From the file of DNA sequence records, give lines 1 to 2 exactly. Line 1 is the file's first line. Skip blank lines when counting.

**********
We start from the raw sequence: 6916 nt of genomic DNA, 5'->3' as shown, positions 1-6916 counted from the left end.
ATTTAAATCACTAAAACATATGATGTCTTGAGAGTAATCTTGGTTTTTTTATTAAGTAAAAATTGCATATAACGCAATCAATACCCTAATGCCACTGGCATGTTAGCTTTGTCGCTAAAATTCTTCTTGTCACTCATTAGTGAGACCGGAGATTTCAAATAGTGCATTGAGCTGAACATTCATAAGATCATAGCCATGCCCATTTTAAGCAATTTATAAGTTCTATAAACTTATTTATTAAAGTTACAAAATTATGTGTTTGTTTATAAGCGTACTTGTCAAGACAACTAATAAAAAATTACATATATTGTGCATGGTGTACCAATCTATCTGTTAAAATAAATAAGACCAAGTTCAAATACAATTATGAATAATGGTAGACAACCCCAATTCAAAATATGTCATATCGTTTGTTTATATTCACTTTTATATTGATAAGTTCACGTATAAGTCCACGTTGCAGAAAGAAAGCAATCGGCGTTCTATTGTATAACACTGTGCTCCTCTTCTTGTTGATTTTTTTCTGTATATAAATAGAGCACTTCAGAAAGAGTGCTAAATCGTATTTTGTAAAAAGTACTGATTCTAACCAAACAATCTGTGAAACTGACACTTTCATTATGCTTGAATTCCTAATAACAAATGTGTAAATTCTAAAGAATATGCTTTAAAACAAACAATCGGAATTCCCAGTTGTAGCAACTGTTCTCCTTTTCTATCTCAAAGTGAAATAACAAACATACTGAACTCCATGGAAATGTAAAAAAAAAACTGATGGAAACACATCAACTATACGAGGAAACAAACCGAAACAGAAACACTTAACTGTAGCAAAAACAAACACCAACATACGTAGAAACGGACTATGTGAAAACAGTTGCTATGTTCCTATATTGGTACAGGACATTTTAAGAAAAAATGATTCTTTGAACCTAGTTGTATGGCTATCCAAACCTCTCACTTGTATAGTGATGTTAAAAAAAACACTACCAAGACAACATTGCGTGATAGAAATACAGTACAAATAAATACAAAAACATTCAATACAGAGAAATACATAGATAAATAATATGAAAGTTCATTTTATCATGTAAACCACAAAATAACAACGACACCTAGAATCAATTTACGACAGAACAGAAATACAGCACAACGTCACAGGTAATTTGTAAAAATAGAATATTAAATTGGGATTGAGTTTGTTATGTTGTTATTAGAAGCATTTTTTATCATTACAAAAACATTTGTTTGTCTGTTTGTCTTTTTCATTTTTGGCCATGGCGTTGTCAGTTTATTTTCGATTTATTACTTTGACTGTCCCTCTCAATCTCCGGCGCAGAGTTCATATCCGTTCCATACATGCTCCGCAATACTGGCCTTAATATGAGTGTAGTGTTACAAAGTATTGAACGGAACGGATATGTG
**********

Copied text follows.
We start from the raw sequence: 6916 nt of genomic DNA, 5'->3' as shown, positions 1-6916 counted from the left end.
ATTTAAATCACTAAAACATATGATGTCTTGAGAGTAATCTTGGTTTTTTTATTAAGTAAAAATTGCATATAACGCAATCAATACCCTAATGCCACTGGCATGTTAGCTTTGTCGCTAAAATTCTTCTTGTCACTCATTAGTGAGACCGGAGATTTCAAATAGTGCATTGAGCTGAACATTCATAAGATCATAGCCATGCCCATTTTAAGCAATTTATAAGTTCTATAAACTTATTTATTAAAGTTACAAAATTATGTGTTTGTTTATAAGCGTACTTGTCAAGACAACTAATAAAAAATTACATATATTGTGCATGGTGTACCAATCTATCTGTTAAAATAAATAAGACCAAGTTCAAATACAATTATGAATAATGGTAGACAACCCCAATTCAAAATATGTCATATCGTTTGTTTATATTCACTTTTATATTGATAAGTTCACGTATAAGTCCACGTTGCAGAAAGAAAGCAATCGGCGTTCTATTGTATAACACTGTGCTCCTCTTCTTGTTGATTTTTTTCTGTATATAAATAGAGCACTTCAGAAAGAGTGCTAAATCGTATTTTGTAAAAAGTACTGATTCTAACCAAACAATCTGTGAAACTGACACTTTCATTATGCTTGAATTCCTAATAACAAATGTGTAAATTCTAAAGAATATGCTTTAAAACAAACAATCGGAATTCCCAGTTGTAGCAACTGTTCTCCTTTTCTATCTCAAAGTGAAATAACAAACATACTGAACTCCATGGAAATGTAAAAAAAAAACTGATGGAAACACATCAACTATACGAGGAAACAAACCGAAACAGAAACACTTAACTGTAGCAAAAACAAACACCAACATACGTAGAAACGGACTATGTGAAAACAGTTGCTATGTTCCTATATTGGTACAGGACATTTTAAGAAAAAATGATTCTTTGAACCTAGTTGTATGGCTATCCAAACCTCTCACTTGTATAGTGATGTTAAAAAAAACACTACCAAGACAACATTGCGTGATAGAAATACAGTACAAATAAATACAAAAACATTCAATACAGAGAAATACATAGATAAATAATATGAAAGTTCATTTTATCATGTAAACCACAAAATAACAACGACACCTAGAATCAATTTACGACAGAACAGAAATACAGCACAACGTCACAGGTAATTTGTAAAAATAGAATATTAAATTGGGATTGAGTTTGTTATGTTGTTATTAGAAGCATTTTTTATCATTACAAAAACATTTGTTTGTCTGTTTGTCTTTTTCATTTTTGGCCATGGCGTTGTCAGTTTATTTTCGATTTATTACTTTGACTGTCCCTCTCAATCTCCGGCGCAGAGTTCATATCCGTTCCATACATGCTCCGCAATACTGGCCTTAATATGAGTGTAGTGTTACAAAGTATTGAACGGAACGGATATGTG